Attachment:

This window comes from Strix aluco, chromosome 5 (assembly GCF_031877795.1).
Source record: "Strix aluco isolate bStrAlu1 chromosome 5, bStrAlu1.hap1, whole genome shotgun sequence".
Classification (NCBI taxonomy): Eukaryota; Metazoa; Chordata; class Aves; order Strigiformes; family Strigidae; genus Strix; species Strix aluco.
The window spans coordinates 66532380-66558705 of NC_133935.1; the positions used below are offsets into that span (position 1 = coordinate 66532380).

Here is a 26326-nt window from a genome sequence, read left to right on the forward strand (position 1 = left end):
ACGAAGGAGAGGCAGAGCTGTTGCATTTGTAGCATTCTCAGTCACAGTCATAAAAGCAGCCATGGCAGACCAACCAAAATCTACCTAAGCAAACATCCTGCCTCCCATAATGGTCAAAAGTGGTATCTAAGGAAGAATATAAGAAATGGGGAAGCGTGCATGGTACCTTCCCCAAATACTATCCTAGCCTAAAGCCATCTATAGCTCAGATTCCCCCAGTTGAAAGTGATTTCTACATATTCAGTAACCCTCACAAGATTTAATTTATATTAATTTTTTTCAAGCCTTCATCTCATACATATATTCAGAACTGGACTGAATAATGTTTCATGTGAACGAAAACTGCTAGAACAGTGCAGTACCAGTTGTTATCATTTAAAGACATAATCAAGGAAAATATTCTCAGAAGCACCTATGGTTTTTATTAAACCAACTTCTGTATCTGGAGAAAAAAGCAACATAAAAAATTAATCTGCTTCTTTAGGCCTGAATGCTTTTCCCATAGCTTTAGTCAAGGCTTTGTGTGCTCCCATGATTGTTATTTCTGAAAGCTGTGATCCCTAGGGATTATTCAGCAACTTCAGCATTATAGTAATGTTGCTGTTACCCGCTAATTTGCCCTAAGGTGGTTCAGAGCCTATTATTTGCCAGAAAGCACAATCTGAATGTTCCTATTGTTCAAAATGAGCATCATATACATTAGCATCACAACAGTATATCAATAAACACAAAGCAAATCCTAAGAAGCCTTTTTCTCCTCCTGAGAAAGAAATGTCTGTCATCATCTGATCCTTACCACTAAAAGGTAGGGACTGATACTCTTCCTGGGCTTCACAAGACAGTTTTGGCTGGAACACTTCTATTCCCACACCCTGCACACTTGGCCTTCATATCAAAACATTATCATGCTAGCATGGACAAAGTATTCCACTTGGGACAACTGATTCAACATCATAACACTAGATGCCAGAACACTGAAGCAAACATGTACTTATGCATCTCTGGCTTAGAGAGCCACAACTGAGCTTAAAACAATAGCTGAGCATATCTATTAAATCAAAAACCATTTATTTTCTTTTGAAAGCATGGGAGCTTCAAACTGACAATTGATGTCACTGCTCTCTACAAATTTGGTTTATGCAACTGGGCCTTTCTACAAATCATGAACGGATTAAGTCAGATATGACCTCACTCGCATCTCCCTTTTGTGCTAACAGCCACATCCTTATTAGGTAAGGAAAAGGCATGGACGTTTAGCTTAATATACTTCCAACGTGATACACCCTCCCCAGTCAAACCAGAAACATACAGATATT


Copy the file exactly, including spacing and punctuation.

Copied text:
This window comes from Strix aluco, chromosome 5 (assembly GCF_031877795.1).
Source record: "Strix aluco isolate bStrAlu1 chromosome 5, bStrAlu1.hap1, whole genome shotgun sequence".
Classification (NCBI taxonomy): Eukaryota; Metazoa; Chordata; class Aves; order Strigiformes; family Strigidae; genus Strix; species Strix aluco.
The window spans coordinates 66532380-66558705 of NC_133935.1; the positions used below are offsets into that span (position 1 = coordinate 66532380).

Here is a 26326-nt window from a genome sequence, read left to right on the forward strand (position 1 = left end):
ACGAAGGAGAGGCAGAGCTGTTGCATTTGTAGCATTCTCAGTCACAGTCATAAAAGCAGCCATGGCAGACCAACCAAAATCTACCTAAGCAAACATCCTGCCTCCCATAATGGTCAAAAGTGGTATCTAAGGAAGAATATAAGAAATGGGGAAGCGTGCATGGTACCTTCCCCAAATACTATCCTAGCCTAAAGCCATCTATAGCTCAGATTCCCCCAGTTGAAAGTGATTTCTACATATTCAGTAACCCTCACAAGATTTAATTTATATTAATTTTTTTCAAGCCTTCATCTCATACATATATTCAGAACTGGACTGAATAATGTTTCATGTGAACGAAAACTGCTAGAACAGTGCAGTACCAGTTGTTATCATTTAAAGACATAATCAAGGAAAATATTCTCAGAAGCACCTATGGTTTTTATTAAACCAACTTCTGTATCTGGAGAAAAAAGCAACATAAAAAATTAATCTGCTTCTTTAGGCCTGAATGCTTTTCCCATAGCTTTAGTCAAGGCTTTGTGTGCTCCCATGATTGTTATTTCTGAAAGCTGTGATCCCTAGGGATTATTCAGCAACTTCAGCATTATAGTAATGTTGCTGTTACCCGCTAATTTGCCCTAAGGTGGTTCAGAGCCTATTATTTGCCAGAAAGCACAATCTGAATGTTCCTATTGTTCAAAATGAGCATCATATACATTAGCATCACAACAGTATATCAATAAACACAAAGCAAATCCTAAGAAGCCTTTTTCTCCTCCTGAGAAAGAAATGTCTGTCATCATCTGATCCTTACCACTAAAAGGTAGGGACTGATACTCTTCCTGGGCTTCACAAGACAGTTTTGGCTGGAACACTTCTATTCCCACACCCTGCACACTTGGCCTTCATATCAAAACATTATCATGCTAGCATGGACAAAGTATTCCACTTGGGACAACTGATTCAACATCATAACACTAGATGCCAGAACACTGAAGCAAACATGTACTTATGCATCTCTGGCTTAGAGAGCCACAACTGAGCTTAAAACAATAGCTGAGCATATCTATTAAATCAAAAACCATTTATTTTCTTTTGAAAGCATGGGAGCTTCAAACTGACAATTGATGTCACTGCTCTCTACAAATTTGGTTTATGCAACTGGGCCTTTCTACAAATCATGAACGGATTAAGTCAGATATGACCTCACTCGCATCTCCCTTTTGTGCTAACAGCCACATCCTTATTAGGTAAGGAAAAGGCATGGACGTTTAGCTTAATATACTTCCAACGTGATACACCCTCCCCAGTCAAACCAGAAACATACAGATATT